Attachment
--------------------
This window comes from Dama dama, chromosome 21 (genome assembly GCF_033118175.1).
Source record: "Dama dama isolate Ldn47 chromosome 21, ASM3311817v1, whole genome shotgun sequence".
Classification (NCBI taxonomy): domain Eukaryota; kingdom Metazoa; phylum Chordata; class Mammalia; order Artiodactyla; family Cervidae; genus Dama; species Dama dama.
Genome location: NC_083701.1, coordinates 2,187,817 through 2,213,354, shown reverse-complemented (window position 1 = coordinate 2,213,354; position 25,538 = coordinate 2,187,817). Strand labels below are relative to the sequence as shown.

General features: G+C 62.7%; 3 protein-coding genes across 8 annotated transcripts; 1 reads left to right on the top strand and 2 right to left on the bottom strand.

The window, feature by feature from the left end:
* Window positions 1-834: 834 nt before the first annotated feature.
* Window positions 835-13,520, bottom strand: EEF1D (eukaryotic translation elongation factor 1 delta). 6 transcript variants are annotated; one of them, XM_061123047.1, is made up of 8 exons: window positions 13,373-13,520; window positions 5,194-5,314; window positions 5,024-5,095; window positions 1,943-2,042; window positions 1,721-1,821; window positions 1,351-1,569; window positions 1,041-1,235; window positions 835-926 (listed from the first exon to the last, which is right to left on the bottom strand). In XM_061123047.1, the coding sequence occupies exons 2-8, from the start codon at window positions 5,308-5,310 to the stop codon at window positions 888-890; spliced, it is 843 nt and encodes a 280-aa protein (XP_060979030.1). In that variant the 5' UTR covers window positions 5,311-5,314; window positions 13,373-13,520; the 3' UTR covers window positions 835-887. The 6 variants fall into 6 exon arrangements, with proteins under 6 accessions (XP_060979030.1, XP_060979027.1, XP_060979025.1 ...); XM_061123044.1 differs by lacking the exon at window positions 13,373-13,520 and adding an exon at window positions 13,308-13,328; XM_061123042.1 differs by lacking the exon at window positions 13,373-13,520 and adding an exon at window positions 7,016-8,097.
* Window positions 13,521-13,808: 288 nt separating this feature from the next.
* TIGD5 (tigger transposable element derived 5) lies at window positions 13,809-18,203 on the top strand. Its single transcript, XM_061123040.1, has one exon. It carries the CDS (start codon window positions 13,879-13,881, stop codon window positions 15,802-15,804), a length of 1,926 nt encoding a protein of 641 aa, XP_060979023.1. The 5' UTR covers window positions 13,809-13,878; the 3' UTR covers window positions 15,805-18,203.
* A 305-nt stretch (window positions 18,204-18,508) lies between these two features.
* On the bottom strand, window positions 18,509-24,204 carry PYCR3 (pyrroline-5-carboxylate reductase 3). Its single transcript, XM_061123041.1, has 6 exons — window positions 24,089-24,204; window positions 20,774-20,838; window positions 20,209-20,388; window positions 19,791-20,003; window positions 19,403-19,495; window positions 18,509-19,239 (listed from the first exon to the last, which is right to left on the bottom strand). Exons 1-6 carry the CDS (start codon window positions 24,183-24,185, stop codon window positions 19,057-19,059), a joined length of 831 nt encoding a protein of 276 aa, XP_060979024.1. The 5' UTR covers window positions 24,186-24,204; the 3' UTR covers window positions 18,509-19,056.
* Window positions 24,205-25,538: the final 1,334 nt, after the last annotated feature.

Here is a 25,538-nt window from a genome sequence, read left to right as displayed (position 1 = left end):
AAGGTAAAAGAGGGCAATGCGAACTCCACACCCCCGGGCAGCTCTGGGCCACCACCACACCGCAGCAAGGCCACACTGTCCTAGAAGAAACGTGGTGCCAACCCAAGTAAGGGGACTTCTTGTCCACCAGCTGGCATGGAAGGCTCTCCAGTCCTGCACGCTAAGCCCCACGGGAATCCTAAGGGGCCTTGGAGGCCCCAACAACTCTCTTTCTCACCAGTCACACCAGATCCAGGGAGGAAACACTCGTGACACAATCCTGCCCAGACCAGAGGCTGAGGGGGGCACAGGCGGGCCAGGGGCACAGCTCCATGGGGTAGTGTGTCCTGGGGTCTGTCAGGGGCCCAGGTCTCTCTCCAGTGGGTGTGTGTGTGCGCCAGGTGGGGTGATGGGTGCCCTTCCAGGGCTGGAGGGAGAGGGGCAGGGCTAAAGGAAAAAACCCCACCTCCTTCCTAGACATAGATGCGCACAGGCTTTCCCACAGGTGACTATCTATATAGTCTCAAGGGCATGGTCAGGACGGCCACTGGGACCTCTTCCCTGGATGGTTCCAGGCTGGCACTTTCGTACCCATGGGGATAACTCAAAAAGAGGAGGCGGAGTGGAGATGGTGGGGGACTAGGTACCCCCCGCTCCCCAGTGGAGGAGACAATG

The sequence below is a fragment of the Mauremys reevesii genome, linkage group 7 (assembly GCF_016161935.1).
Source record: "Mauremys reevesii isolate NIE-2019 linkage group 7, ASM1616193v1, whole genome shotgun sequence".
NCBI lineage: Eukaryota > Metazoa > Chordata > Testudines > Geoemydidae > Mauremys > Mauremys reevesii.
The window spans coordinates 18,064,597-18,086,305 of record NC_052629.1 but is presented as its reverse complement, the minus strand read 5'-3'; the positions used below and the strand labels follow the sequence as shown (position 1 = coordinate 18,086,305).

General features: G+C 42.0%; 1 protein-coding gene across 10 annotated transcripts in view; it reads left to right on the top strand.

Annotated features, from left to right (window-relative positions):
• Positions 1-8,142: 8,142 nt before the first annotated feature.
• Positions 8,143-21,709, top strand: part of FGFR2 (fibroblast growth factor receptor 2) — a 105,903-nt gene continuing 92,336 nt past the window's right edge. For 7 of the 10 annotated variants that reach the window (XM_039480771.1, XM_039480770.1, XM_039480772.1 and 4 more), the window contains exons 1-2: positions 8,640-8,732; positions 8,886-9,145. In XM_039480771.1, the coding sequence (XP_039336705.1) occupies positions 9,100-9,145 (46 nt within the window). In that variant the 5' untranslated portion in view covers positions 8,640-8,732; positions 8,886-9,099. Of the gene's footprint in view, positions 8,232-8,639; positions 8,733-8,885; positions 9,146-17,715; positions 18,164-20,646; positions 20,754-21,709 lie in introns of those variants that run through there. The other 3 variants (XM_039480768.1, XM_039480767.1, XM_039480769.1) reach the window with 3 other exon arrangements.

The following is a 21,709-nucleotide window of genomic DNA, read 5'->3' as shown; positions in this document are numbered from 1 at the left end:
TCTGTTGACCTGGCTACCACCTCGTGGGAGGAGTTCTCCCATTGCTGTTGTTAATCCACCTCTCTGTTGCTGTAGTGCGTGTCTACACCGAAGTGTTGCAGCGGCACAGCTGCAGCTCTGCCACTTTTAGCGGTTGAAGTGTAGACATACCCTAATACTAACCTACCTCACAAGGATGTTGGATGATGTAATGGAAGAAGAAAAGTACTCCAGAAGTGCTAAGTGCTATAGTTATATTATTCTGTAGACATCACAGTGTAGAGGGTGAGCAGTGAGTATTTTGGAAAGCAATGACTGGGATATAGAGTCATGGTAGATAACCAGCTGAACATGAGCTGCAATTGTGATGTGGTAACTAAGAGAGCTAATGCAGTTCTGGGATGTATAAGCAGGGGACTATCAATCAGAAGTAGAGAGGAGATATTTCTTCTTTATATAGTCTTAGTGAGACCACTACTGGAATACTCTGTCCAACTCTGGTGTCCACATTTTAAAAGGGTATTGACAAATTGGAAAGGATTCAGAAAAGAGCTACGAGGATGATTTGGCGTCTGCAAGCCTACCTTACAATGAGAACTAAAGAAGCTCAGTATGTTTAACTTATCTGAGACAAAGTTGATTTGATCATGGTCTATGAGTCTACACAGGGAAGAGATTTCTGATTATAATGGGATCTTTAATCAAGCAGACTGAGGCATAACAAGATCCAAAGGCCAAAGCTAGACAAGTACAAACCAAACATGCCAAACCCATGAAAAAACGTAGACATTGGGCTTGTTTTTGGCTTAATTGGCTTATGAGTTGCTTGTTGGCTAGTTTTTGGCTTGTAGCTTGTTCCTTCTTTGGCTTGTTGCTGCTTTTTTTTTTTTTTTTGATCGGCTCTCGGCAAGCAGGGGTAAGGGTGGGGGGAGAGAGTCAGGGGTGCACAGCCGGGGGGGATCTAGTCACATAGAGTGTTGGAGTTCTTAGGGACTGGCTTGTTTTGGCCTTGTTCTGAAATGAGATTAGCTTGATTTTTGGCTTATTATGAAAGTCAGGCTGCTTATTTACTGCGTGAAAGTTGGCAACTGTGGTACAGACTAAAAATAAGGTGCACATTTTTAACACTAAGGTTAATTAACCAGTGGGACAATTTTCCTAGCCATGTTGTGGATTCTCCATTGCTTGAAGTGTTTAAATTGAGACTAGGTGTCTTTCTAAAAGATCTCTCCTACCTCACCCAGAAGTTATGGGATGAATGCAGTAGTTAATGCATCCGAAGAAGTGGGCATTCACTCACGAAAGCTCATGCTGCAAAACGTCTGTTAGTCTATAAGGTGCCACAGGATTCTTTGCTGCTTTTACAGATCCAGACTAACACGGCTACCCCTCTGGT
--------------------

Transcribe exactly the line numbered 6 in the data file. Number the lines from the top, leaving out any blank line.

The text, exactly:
The window, feature by feature from the left end: